Measuring the level of diversification as the share of automotive business revenue compared to the total revenue of the company, the survey results imply a significant change of revenue structures for many automotive suppliers in the future.
51% of surveyed automotive suppliers expect the revenue share of their automotive business to decrease over the next five years.
Even executives who do not recognize increased diversification activity in recent years, expect this trend to emerge in the near future.
Growth through acquisitions preferred
When asked about the most likely way they would diversify into non-automotive business areas, the majority of surveyed companies said that they prefer inorganic growth to quickly acquire the required capabilities and market access.
76% of surveyed companies plan to exclusively or predominantly diversify through inorganic/M&A strategies.
Prepare your diversification move
Driven by fundamental technology shifts and the convergence of industries, the automotive supplier sector has changed from a fairly stable environment into a more dynamic landscape with lots of revenue pools at stake.
To avoid a potential downward spiral resulting from putting “all their eggs in one basket,” auto suppliers should investigate the opportunity to diversify into other markets. Diversifying into new sectors is a challenging, risky endeavor and requires a sound strategy to be successful. Automotive suppliers intending to diversify should follow these general rules:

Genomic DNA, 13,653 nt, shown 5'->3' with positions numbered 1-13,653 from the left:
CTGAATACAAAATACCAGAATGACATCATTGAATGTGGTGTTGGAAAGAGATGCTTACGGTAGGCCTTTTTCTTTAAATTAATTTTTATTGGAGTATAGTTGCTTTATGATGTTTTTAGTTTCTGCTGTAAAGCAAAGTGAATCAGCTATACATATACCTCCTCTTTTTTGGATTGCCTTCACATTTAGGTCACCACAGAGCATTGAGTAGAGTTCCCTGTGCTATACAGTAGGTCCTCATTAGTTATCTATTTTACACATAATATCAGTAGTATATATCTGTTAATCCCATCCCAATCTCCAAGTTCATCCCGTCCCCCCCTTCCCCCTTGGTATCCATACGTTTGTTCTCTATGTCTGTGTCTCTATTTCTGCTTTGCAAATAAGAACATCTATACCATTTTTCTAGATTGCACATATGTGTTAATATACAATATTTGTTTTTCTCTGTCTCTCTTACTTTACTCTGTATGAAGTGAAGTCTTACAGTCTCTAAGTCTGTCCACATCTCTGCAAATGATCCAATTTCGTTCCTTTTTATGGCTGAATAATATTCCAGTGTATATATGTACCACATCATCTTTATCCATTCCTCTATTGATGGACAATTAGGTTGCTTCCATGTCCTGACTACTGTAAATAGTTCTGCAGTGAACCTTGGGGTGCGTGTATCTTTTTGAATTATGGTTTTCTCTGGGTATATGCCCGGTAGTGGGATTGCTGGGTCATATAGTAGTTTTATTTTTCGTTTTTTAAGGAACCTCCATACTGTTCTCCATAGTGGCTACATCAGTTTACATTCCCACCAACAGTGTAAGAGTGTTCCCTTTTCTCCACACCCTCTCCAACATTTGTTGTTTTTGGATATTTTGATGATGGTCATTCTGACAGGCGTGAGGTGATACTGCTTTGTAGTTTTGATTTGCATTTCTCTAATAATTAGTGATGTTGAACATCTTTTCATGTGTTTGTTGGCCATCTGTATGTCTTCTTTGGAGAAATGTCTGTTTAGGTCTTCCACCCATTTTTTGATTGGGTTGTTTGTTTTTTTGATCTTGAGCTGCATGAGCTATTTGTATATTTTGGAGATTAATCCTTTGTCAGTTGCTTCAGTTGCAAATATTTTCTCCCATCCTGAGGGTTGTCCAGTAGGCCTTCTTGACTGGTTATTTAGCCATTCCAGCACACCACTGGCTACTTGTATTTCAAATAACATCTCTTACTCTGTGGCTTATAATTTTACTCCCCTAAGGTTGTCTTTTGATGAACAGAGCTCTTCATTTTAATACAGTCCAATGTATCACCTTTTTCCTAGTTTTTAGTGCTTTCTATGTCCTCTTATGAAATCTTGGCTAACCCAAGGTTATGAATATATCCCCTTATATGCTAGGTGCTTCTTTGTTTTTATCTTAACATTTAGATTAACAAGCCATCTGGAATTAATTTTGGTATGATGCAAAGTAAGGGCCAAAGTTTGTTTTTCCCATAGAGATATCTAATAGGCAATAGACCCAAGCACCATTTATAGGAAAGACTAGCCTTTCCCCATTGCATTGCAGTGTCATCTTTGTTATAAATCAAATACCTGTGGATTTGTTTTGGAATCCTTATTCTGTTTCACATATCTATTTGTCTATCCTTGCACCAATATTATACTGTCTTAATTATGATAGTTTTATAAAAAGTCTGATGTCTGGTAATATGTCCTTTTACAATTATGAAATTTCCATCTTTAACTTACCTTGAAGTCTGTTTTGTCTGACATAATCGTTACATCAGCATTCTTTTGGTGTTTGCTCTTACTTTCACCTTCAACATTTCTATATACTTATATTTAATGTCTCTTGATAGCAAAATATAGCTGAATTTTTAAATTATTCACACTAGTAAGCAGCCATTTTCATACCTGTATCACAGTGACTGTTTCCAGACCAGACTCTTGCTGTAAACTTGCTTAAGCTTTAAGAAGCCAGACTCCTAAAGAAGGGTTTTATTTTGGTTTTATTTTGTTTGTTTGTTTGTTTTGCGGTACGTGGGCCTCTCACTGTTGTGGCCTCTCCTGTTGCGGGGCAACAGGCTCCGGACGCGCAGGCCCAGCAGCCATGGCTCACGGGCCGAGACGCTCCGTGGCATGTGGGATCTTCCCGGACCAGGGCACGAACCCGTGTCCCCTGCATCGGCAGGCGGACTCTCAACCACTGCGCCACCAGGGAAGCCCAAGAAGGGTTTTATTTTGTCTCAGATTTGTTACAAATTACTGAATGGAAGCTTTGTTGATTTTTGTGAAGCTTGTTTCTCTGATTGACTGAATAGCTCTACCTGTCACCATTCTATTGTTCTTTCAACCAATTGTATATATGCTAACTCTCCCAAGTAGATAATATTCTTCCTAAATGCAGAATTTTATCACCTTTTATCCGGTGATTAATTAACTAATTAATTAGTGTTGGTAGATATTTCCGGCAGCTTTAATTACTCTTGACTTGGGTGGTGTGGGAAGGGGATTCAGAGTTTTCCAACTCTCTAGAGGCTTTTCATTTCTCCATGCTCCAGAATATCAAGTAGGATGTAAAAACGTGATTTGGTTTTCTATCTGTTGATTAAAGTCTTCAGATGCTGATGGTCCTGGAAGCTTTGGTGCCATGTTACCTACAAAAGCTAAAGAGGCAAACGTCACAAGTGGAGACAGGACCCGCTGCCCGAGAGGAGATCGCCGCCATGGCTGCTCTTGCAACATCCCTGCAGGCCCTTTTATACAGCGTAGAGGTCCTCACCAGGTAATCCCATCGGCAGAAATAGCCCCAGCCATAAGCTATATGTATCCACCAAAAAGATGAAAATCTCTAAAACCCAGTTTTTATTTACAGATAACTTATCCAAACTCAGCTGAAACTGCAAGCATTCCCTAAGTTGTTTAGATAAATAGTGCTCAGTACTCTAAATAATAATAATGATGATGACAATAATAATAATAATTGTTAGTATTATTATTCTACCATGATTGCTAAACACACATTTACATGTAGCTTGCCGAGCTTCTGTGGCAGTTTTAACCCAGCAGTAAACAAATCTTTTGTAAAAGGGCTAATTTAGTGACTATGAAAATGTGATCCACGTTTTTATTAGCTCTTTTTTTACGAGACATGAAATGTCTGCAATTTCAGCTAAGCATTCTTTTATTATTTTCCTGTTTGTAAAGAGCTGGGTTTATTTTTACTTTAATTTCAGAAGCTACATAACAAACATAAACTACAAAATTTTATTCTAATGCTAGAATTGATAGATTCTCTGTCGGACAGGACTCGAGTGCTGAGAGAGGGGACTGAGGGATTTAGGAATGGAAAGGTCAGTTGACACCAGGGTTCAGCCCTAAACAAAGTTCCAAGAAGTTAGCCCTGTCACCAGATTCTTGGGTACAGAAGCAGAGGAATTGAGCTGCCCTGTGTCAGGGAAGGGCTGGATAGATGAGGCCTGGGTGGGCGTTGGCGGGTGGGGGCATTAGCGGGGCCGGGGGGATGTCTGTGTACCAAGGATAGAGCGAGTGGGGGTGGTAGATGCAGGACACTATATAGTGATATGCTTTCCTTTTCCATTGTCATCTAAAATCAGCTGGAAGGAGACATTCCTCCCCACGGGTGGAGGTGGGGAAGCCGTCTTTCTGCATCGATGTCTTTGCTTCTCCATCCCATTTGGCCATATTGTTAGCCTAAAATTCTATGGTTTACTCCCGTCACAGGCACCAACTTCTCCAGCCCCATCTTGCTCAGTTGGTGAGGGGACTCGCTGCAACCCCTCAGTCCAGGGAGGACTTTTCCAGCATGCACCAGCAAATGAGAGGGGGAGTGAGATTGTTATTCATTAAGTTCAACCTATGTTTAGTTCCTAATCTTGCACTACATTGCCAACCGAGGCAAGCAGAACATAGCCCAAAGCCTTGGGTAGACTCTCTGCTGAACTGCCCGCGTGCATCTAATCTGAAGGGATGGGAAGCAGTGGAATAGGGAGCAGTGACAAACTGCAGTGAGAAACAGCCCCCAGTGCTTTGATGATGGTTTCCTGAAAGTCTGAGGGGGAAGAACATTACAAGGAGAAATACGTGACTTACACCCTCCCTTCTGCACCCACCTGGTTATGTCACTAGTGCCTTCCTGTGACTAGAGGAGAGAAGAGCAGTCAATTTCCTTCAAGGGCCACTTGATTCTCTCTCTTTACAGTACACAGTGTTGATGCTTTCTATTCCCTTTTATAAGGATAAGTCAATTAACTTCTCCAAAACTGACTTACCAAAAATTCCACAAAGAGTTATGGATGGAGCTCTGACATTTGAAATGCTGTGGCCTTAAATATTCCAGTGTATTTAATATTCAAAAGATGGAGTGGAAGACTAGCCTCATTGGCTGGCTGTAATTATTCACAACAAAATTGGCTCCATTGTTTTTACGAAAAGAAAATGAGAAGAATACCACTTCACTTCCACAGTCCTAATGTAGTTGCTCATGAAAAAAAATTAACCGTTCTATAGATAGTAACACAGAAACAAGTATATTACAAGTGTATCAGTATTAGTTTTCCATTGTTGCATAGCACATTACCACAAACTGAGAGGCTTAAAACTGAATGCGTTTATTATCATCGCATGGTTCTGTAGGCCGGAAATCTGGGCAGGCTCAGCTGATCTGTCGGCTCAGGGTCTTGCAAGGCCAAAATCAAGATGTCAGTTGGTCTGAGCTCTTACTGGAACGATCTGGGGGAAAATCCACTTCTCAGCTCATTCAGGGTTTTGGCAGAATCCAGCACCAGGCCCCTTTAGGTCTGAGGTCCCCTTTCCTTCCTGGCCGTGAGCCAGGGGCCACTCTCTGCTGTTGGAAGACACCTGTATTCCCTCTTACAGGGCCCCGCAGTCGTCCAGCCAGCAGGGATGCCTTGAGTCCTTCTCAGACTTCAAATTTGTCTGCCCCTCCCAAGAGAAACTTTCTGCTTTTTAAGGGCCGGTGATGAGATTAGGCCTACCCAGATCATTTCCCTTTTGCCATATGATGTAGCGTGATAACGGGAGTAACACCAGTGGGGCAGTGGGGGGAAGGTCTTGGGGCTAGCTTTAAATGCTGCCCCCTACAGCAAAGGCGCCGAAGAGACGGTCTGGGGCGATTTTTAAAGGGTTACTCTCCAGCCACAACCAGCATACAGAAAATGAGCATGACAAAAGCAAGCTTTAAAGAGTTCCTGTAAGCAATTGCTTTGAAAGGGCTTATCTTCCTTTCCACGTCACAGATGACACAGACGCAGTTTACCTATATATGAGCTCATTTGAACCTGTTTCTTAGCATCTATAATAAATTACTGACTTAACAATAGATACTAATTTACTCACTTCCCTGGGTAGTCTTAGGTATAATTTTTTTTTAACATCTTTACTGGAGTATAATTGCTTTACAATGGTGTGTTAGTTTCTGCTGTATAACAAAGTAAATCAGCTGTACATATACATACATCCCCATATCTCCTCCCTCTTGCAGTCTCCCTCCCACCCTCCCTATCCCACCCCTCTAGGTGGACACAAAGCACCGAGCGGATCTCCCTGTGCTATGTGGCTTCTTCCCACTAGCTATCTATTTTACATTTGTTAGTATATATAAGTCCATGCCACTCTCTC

1. Assess competences and strengths
Many suppliers have excellent capabilities that have been developed over decades in the highly demanding automotive industry. From engineering and large-scale production to material competences, surface treatment, and so forth, these capabilities will likely meet demand in other sectors. As a first step, it is crucial to conduct a realistic (self-)assessment of existing competences to identify any cutting-edge capabilities that can be transferred to other domains.